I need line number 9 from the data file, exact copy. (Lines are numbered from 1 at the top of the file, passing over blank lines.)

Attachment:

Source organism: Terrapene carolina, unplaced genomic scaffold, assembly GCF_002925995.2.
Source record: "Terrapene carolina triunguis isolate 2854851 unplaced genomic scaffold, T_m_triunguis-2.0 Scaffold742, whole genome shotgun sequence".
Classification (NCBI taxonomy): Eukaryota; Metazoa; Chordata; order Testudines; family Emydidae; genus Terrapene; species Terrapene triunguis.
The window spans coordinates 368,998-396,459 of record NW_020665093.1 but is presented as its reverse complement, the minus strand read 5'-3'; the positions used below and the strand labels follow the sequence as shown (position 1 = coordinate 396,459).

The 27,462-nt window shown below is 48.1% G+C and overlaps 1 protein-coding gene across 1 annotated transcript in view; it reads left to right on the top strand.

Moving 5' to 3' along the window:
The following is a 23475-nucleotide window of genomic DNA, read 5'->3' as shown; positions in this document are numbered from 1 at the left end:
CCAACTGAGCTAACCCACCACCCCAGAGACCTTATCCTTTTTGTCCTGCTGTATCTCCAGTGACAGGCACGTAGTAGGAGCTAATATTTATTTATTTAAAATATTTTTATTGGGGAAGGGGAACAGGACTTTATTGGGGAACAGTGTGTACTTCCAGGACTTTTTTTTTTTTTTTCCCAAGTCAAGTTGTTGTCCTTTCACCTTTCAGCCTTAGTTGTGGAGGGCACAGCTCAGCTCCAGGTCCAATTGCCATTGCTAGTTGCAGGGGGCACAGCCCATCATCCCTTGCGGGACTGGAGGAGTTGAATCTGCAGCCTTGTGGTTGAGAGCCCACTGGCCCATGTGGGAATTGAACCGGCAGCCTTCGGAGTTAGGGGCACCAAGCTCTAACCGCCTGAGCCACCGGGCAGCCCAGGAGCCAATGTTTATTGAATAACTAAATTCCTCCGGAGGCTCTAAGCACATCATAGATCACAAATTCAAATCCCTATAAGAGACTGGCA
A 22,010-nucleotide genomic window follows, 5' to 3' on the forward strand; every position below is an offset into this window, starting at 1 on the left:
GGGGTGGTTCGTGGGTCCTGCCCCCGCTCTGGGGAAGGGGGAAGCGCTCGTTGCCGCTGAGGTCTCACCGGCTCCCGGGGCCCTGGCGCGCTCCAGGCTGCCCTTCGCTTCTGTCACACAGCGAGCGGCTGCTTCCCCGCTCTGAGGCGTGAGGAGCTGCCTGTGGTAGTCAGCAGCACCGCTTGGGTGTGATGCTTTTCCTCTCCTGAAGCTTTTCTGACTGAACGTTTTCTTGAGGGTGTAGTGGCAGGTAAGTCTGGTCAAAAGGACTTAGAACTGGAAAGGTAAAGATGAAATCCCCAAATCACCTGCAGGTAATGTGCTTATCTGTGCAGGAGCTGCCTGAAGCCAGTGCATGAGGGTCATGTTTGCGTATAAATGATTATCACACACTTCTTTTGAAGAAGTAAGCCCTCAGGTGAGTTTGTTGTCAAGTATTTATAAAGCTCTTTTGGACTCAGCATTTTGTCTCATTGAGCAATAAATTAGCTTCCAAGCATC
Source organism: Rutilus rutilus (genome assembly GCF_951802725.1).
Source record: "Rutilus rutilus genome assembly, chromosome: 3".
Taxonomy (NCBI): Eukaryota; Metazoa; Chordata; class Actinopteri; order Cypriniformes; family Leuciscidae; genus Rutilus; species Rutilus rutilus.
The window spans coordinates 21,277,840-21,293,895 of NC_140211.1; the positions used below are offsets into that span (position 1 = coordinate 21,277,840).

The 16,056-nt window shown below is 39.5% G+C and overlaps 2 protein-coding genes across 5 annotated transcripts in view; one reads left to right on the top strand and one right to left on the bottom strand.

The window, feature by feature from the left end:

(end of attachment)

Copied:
A 22,010-nucleotide genomic window follows, 5' to 3' on the forward strand; every position below is an offset into this window, starting at 1 on the left: